Six people were rescued after a 129-foot lift boat capsized eight miles off Port Fourchon, La., on Tuesday afternoon, the Coast Guard said. Rescue efforts continued into the night.
Six people were rescued and several others were missing after a commercial boat capsized about eight miles off the coast of Louisiana in a storm on Tuesday afternoon, the authorities said.
The episode happened around 4:30 p.m. off Port Fourchon, La. in the Gulf of Mexico and involved a 129-foot commercial lift boat, according to the Coast Guard.
“We’re still searching for more people,” Petty Officer Jonathan Lally, a spokesman for the Coast Guard 8th District, said in an interview on Tuesday night. Officials said they did not know how many people were aboard the vessel. Information on the boat’s owner was also not available.
The situation drew a large-scale rescue effort, with civilian boaters helping the Coast Guard with a search that continued late Tuesday night. The Coast Guard said it had deployed two cutters, two smaller boats, a helicopter and an airplane as part of the effort. Earlier, it said that the vessel had capsized off Grand Isle, La., which is about 18 miles northeast of Port Fourchon and about 100 miles south of New Orleans.
Severe weather pounded the state on Tuesday, bringing wind gusts in excess of 60 miles per hour and an average of three to five inches of rain, according to the National Weather Service, which issued a flash flood watch for much of the Louisiana coast.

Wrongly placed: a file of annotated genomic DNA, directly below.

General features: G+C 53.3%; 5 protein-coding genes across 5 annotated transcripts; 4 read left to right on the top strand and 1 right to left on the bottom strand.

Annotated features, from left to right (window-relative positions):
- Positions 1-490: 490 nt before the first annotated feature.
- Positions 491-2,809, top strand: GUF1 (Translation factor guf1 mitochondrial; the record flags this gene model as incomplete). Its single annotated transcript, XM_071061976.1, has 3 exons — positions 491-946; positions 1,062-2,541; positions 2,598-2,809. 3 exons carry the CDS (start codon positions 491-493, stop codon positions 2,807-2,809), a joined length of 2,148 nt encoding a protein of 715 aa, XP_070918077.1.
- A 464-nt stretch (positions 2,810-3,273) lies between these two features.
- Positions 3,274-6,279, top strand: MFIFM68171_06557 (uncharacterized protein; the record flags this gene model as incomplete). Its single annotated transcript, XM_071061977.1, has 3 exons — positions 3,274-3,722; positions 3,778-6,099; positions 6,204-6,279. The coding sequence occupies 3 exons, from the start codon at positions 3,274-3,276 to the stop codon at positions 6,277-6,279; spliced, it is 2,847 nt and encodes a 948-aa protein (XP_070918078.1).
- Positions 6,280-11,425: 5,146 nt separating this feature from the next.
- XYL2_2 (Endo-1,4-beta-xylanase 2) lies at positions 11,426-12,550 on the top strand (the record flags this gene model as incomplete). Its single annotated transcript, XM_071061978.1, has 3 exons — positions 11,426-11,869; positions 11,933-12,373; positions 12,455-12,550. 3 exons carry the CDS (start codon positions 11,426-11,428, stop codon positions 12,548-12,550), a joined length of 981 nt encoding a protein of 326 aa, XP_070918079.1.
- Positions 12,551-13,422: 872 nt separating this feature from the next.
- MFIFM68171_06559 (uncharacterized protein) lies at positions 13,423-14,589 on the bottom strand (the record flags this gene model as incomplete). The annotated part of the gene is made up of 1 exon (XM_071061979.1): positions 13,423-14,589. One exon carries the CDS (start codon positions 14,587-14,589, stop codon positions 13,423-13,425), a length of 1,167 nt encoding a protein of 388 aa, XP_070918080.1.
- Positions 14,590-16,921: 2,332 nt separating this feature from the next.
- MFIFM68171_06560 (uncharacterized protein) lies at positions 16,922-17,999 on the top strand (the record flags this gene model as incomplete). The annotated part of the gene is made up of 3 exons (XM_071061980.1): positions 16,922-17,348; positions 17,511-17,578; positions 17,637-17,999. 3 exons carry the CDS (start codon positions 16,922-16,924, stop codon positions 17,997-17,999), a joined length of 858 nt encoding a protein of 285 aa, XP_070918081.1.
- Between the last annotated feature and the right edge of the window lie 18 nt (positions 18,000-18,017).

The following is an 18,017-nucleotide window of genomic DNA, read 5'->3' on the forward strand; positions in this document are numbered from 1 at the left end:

“Ive NEVER Heard soo many MAYDAY calls in my life!,” one man, Bruce J. Simon, wrote in a Facebook post that has been shared more than 3,000 times. “Waves are breaking over the bow! A liftboat flipped.”
He also said “other boats have flipped” and urged people to “pray for the Lost!” Later, Mr. Simon posted two brief videos of a rain-soaked window looking at the bow of a boat as a wave crashed over it.
A message sent to Mr. Simon through Facebook was not immediately returned.
A lift boat is a self-propelled work vessel with a broad open deck commonly found along the Gulf Coast. They support drilling, construction and oceanic exploration and can work in shallow or deepwater settings, depending on their self-elevating capabilities. They can employ legs and jacking systems.
Lew Serviss contributed reporting.